Billy Blatty is a restaurant owner and entrepreneur based in New Orleans, Louisiana. When not overseeing the everyday operations of his restaurants, Billy Blatty donates his time to local charities such as Covenant House, which gives vital aid to homeless youth in cities around the world.
Helping over 46,000 young people each year, Covenant House has transformed more than 1 million lives in its 40 years of service. Dedicated to assisting homeless, trafficked, and runaway youth, the organization offers sanctuary, immediate aid, and programs that help them build a strong foundation for a better life. Today, there are Covenant Houses in 30 cities in six countries.
Through street outreach, the organization finds homeless youth who may not know where to go, offering them a hot meal, a warm shower, clean clothes, and a place to rest. No matter the time of day, young people are welcome at Covenant House, no questions asked. Long-term support is also a possibility, with vocational training, job placement assistance, and transitional housing available.
An established entrepreneur with a hospitality focus, Billy Blatty guides restaurants in Louisiana, Texas, and Nevada. Among Billy Blatty’s restaurants is Lucky Foo’s in Las Vegas, which features a Japanese-themed menu and items such as charred shishito peppers and braised pork belly ramen.
Originally from China, ramen features noodles in rich, hot broth and has been adapted to Japanese tastes over the centuries. Among the most traditional flavors are shoyu (soy sauce) and shio (salt) ramen.
Shio ramen traditionally incorporates chicken and vegetable stock as well as pork bone. A specialty food in the port city of Hakodate in Hokkaido, shio ramen is known as comfort food for cold days.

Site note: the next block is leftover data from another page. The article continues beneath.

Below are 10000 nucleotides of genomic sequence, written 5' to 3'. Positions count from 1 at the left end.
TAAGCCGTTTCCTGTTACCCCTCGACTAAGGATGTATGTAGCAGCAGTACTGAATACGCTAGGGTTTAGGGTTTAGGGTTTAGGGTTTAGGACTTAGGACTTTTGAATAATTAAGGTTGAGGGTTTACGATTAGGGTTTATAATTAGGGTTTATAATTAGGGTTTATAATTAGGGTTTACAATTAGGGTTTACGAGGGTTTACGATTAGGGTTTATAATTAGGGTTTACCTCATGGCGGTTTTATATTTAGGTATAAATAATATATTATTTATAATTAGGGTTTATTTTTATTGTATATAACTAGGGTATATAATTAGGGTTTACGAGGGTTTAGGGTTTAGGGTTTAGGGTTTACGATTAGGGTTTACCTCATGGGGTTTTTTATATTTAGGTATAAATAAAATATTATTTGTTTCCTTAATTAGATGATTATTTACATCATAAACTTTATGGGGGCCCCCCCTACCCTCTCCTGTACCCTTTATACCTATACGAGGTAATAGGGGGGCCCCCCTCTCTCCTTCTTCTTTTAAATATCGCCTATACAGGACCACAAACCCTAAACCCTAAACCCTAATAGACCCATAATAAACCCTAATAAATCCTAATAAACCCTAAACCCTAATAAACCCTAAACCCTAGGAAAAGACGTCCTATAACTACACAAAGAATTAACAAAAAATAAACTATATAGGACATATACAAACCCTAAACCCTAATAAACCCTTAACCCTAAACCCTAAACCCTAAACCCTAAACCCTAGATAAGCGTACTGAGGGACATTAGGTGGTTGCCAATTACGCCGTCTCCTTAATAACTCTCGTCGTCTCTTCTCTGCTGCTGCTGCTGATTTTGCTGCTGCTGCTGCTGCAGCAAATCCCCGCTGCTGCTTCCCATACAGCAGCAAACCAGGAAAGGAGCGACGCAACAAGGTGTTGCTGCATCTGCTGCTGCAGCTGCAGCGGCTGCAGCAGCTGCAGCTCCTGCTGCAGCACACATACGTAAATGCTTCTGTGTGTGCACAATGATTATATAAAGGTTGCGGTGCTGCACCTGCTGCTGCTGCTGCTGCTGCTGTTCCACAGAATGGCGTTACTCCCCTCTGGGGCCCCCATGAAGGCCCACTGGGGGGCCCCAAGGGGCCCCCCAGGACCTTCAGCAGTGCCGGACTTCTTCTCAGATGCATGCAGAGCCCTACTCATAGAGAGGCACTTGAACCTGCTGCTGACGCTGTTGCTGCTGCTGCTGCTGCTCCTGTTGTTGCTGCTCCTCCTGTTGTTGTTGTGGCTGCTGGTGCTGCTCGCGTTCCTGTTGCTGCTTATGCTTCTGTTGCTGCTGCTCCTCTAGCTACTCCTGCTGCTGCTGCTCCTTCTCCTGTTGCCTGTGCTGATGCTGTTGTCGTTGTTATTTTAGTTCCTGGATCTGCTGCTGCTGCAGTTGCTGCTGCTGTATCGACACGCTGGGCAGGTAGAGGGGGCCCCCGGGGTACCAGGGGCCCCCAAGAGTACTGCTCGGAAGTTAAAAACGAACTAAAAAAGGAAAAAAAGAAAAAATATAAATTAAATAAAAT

Tonkotsu ramen is said to have originated in Kyushu in southern Japan. Pork bones are typically cooked in broth to the point where buttery marrow is the defining flavor. Other ramen dishes available at Lucky Foo’s incorporate short ribs and spicy red miso as well as ingredients such as daikon, egg, cabbage, tofu, shiitake mushrooms, and bamboo shoots.
A skilled entrepreneur, Billy Blatty has opened a number of different establishments throughout the South and Southwest parts of the country. When not work, Billy Blatty enjoys spending time outside, especially in the snow. An expert skier, he has competed in freestyle events and also likes to go backcountry skiing.
One of the biggest issues associated with backcountry skiing is avalanche safety. Before venturing into the backcountry, individuals should complete an avalanche safety course and ensure that they have the essential skills necessary for dealing with an avalanche.
The biggest necessity is an avalanche beacon, which will help officials search for anyone trapped in the snow. Newer beacons have a number of helpful features, but the main thing to think about is ease of use. Individuals should practice using their beacon until it becomes second nature. Some other essential items include a shovel for digging individuals out in the event of an avalanche and a probe, which helps search for people buried in snow.
Before venturing into the backcountry, individuals may want to purchase a backcountry ski pack, which has places for essential avalanche gear. Also, many ski packs now come with avalanche readiness kits.
New Orleans Mission
An entrepreneur with a focus in restaurants and nightclubs, Billy Blatty is the sole owner or partner of nine establishments. Aside from working to build the respective brand of each business, Billy Blatty supports numerous nonprofit organizations, including the New Orleans Mission (NOM).
Created in 1989 to provide people who are homeless with essential services such as food and overnight shelter, NOM is the most prominent faith-based service provider to New Orleans’ homeless population. In its early years, the organization served as many as 80 guests each day at its shelter and had as many as 28,000 supporters. Its support base dropped significantly following Hurricane Katrina, but since 2012 NOM, under new leadership, has expanded its services and is helping more people than ever.